The sense of sadness and incomprehensibility surrounding Michael Schumacher’s accident and its aftermath intensified yesterday as the man Swiss police were holding on suspicion of trying to sell the champion’s medical records committed suicide in his cell in Zurich.
The man, whose real name has not been released, was arrested on Tuesday and denied any involvement with the theft of Schumacher’s records.
This followed a sordid tale in which a man, who called himself Kagemusha san, after a character from a Kurosawa film, contacted several leading tabloid papers in Europe offering the records for €50,000.
Some of them, including Bild, tipped the Schumacher family and his manager Sabine Kehm off to the existence of this file and Kehm issued a strong statement saying that they would sue anyone who published its contents.
This left the thief with nowhere to go to sell the file. The net then began to tighten as police found IP data suggesting that the emails sent to the tabloids had come from a computer in the offices of Rega, a Zurich based medical helicopter service, which had been sent the file to provide a proposal for repatriating the injured seven times world champion to Lausanne, from the hospital bed in Grenoble, where he had been since late December.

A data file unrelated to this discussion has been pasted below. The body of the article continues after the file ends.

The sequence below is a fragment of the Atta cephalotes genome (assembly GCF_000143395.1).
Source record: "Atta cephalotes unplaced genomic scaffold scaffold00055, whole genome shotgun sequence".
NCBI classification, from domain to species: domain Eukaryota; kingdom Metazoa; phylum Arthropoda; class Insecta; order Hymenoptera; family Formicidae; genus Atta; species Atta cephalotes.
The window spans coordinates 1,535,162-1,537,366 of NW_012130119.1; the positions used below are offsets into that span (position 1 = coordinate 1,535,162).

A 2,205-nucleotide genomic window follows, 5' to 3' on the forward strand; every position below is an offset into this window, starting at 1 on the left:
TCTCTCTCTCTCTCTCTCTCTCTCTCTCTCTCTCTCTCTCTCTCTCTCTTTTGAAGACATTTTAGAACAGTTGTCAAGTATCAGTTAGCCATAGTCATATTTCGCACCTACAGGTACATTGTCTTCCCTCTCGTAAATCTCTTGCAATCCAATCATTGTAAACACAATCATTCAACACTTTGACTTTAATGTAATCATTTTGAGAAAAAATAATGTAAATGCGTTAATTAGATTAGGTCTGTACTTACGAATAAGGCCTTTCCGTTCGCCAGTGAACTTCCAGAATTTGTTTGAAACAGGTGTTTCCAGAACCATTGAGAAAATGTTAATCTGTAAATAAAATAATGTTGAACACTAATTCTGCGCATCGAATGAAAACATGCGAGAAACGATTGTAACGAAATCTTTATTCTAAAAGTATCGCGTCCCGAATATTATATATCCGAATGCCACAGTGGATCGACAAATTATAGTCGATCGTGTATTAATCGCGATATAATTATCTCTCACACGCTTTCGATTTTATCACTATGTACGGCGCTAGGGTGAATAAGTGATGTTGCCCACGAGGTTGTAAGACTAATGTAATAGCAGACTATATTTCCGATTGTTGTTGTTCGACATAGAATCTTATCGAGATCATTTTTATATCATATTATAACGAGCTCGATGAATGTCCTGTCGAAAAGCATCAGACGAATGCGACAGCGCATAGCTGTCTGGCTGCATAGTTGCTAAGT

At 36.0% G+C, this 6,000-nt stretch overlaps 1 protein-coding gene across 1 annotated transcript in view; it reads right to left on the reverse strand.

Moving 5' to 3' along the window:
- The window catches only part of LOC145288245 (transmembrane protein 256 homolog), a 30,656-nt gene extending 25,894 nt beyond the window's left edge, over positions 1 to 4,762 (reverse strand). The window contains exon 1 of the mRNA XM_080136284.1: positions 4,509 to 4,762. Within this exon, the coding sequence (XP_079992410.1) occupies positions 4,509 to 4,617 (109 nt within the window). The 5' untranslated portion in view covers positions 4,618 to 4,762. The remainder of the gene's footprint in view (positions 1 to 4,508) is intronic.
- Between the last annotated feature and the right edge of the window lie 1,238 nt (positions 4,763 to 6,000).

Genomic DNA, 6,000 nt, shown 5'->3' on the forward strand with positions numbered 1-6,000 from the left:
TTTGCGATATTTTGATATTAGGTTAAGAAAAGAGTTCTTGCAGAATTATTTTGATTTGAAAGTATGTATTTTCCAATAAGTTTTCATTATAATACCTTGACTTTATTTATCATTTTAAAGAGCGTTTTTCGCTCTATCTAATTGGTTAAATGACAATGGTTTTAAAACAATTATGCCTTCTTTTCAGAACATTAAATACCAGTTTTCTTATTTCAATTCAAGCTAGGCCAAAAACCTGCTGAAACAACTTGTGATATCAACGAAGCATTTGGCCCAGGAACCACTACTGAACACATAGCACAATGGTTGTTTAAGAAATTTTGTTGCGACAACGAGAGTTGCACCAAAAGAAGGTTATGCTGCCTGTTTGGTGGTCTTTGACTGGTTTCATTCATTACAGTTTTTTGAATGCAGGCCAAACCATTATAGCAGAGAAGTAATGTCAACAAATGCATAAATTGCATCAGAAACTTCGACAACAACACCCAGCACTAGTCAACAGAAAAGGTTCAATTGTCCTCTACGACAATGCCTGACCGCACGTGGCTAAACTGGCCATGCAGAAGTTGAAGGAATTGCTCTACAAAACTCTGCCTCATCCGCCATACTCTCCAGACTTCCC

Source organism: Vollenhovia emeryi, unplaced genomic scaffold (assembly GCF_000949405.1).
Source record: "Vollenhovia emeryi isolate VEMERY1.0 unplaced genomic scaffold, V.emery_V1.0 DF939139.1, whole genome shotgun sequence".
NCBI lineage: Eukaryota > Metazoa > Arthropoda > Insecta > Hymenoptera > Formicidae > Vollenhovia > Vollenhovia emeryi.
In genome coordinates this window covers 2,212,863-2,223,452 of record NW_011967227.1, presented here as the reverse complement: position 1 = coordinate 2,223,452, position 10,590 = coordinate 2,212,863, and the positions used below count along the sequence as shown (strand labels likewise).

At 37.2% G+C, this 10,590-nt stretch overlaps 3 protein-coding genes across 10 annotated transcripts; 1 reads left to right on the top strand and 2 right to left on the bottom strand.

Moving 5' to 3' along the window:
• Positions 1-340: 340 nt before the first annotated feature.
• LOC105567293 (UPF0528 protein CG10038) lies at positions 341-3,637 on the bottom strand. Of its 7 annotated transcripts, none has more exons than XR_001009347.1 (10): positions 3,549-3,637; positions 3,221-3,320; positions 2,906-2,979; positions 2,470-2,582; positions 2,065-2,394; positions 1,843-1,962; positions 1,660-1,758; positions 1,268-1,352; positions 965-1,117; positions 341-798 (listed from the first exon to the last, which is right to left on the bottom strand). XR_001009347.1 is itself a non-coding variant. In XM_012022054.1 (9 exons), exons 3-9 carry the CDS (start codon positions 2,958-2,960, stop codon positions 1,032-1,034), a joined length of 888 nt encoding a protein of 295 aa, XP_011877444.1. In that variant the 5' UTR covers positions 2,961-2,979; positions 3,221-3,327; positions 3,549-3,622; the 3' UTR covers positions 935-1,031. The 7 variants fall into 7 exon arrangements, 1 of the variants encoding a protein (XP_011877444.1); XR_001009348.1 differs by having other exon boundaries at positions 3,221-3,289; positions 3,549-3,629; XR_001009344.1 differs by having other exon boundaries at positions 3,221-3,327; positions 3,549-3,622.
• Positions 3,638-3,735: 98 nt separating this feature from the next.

He sustained a bad head injury in a skiing accident in the French Alps and was in a coma for six months until June.
The man found dead in his cell yesterday morning was an employee of Rega and had been tracked down by Swiss police and taken into custody on Tuesday.
He was being held for further questioning on Wednesday when he hanged himself overnight Tuesday.
There was only a short statement from Sabine Kehm: “We are at a loss for words and deeply shocked.”
Last month Schumacher’s wife Corinna wrote a message to fans in the programme for the German Grand Prix, thanking them for their support and saying that the worst was now behind them in her husband’s long road to recovery.
Since confirming that he had come out of a coma, there has been no further update on his condition or his prospects of recovery.